October 23, 2008

Also, Prussian Blue was created by Al Franken

Remember that New Yorker cover as Barack and Michelle Obama as terrorists in the Oval Office? At the time, I sided with Jack Shafer, who wrote, "Although every critic of the New Yorker understood the simple satire of the cover, the most fretful of them worried that the illustration would be misread by the ignorant masses who don't subscribe to the magazine." Shafer mocked Jake Tapper for writing, "No Upper East Side liberal—no matter how superior they feel their intellect is—should assume that just because they're mocking such ridiculousness, the illustration won't feed into the same beast in emails and other media. It's a recruitment poster for the right-wing."

Shafer's point was that, "Calling on the press to protect the common man from the potential corruptions of satire is a strange, paternalistic assignment for any journalist to give his peers," and he was absolutely right about that. But it must be said that he, and I, were a little too quick to smirk at the idea that anyone would miss such an obvious (and not particularly funny) joke.

You see, it turns out that those racist Obama Bucks we talked about a couple of days ago actually got their start as a joke about racist Republicans.

Tim Kastelein is a 31-year-old Minnesota Democrat with a penchant for sophomoric, often-grotesque humor and an acid tongue that derides everyone from overweight women to the local real estate agent who delivers advertising mailers...Kastelein, who received a low-level organizing position within the Democratic Party in Minnesota earlier this year, said he meant the cartoon as a satirical look at "right-wingers." He said he created the image to lampoon Republicans who are afraid of government welfare programs and fearful of a Democratic president.

The illustration went viral, stripped of the context of Kastelein's blog, and got picked up by one of those right-wingers, Diane Fedele (who just resigned over the incident).

Had I foreseen, back in July, the depths that John McCain and his supporters would stoop to, I might have tempered my comments on the New Yorker cover. (I'm cool with acknowledging my lack of prescience here because, as Vance recently pointed out, on Sept. 4, I alone pronounced Sarah Palin's convention speech a meaningless performance that would not prevent the country from eventually rejecting her as ridiculously unqualified.)

But here's the quote from Kastelein that really got my attention: "I don't write my Web site for people like (Fedele). I write my Web site for people like me."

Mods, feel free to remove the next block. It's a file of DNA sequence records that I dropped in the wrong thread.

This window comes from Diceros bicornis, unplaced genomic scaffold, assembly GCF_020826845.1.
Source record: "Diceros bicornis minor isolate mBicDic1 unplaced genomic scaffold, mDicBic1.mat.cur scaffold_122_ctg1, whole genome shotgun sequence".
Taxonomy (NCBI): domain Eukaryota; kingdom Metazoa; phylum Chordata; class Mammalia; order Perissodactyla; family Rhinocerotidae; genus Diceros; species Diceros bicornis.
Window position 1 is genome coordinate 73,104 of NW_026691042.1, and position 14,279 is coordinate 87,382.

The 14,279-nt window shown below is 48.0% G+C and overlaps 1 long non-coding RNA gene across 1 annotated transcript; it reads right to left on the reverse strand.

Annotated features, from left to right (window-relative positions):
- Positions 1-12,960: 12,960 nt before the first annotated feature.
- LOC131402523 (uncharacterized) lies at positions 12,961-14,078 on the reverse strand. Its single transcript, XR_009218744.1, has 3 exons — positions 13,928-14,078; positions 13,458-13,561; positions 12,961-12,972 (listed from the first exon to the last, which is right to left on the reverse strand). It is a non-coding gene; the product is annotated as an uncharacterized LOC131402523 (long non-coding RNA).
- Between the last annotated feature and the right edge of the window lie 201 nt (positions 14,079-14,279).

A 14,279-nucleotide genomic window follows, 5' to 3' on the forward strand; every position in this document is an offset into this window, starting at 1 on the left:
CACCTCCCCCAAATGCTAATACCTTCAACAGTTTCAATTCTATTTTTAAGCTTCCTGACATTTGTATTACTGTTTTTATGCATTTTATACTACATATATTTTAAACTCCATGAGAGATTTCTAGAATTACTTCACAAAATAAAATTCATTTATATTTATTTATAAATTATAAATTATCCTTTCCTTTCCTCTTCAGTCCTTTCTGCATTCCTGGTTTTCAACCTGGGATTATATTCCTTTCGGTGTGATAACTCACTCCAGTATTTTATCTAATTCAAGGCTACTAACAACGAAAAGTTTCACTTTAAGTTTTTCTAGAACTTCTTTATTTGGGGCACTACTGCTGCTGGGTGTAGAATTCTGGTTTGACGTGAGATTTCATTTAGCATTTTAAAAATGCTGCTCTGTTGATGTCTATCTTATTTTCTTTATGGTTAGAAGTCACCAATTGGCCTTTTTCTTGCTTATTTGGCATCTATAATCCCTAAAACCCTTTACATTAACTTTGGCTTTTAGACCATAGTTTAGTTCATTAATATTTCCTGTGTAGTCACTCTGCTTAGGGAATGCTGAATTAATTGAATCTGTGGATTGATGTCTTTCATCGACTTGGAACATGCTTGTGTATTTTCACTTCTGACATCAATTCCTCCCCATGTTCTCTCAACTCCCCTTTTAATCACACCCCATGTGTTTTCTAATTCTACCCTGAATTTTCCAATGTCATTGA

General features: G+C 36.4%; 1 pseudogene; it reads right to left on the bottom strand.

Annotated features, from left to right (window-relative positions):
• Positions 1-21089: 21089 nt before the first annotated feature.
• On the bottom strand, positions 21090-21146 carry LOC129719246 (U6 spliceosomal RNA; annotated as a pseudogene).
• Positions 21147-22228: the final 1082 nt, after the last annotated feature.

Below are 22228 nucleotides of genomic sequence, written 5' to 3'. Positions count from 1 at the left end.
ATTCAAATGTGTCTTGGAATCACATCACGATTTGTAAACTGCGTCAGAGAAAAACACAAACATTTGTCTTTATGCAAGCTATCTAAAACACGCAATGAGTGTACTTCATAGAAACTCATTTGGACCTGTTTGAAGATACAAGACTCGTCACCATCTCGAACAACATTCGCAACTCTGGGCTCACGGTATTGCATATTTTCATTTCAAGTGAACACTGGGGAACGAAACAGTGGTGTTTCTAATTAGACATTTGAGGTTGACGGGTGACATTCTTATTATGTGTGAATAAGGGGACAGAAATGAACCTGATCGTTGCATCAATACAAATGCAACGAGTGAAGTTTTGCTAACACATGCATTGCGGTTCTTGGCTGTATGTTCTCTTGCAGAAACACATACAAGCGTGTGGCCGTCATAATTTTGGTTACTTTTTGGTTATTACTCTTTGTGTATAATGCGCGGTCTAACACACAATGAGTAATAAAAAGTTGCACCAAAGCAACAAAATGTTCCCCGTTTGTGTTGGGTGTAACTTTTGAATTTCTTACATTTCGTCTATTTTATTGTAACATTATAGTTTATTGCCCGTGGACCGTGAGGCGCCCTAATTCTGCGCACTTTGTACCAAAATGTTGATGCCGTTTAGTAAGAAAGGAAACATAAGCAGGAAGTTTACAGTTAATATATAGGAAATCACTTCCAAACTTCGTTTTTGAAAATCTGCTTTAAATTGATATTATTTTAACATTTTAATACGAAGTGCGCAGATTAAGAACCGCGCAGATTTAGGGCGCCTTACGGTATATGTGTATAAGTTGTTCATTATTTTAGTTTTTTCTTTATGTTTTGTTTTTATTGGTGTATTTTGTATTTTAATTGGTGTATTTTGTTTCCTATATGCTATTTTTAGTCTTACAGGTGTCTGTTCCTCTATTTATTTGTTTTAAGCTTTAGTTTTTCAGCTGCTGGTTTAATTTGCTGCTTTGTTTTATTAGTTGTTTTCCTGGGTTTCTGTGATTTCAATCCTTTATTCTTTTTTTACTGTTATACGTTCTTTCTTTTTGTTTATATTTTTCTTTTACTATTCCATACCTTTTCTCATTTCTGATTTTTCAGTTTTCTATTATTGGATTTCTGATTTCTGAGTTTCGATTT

That's pretty much my philosophy. I've called Obama an anti-American gay Muslim more times than I can count, because I know you'll get the joke -- and if some people don't, I don't really care. But every now and then I wonder what would happen if I ended up in Kastelein's position, and found my blog scrutinized by clueless outsiders. I mean, some stuff here could seriously be taken the wrong way.

Posted by Daniel Radosh


Don't worry, Radosh, we know all the Huckapoo stuff is tongue-in-cheek. We just wonder whose cheek.

Yeah, don't worry about that Huckapoo stuff, buddy. It's not like someone's gonna grab it and post it all out of context on some huge community Web site where no one really knows you.

MeFi-ers may not know me, but they know me.

The problem with the New Yorker is that satire, if it's not funny in some way or fails in its irony, isn't really satire. And if you cannot immediately recognize it as satire (based ONLY on the publisher in this case), then was is it? An offensive joke that utterly fails in humor is therefore only an offensive statement with no ability to understand the true viewpoint of the author.
Kastelein isn't selling ads and doesn't have public shareholders to support [or fail to support if no one gets his stuff because it's not up to snuff]. The New Yorker has that responsibility. I didn't find the cover ironic or witty, and so had to rely on my own knowledge of the magazine's doctrine.
Had the cover of, for example, Pet Fancy or Model Airplane Builder, had a similar graphic, how would those of us unfamiliar with the publisher know how to interpret the cover.
And if the New Yorker truly was trying to bolster support for Obama, it was an abject failure. Those who “got it” were already in the tank while those who didn’t may have been swayed in the opposite direction.

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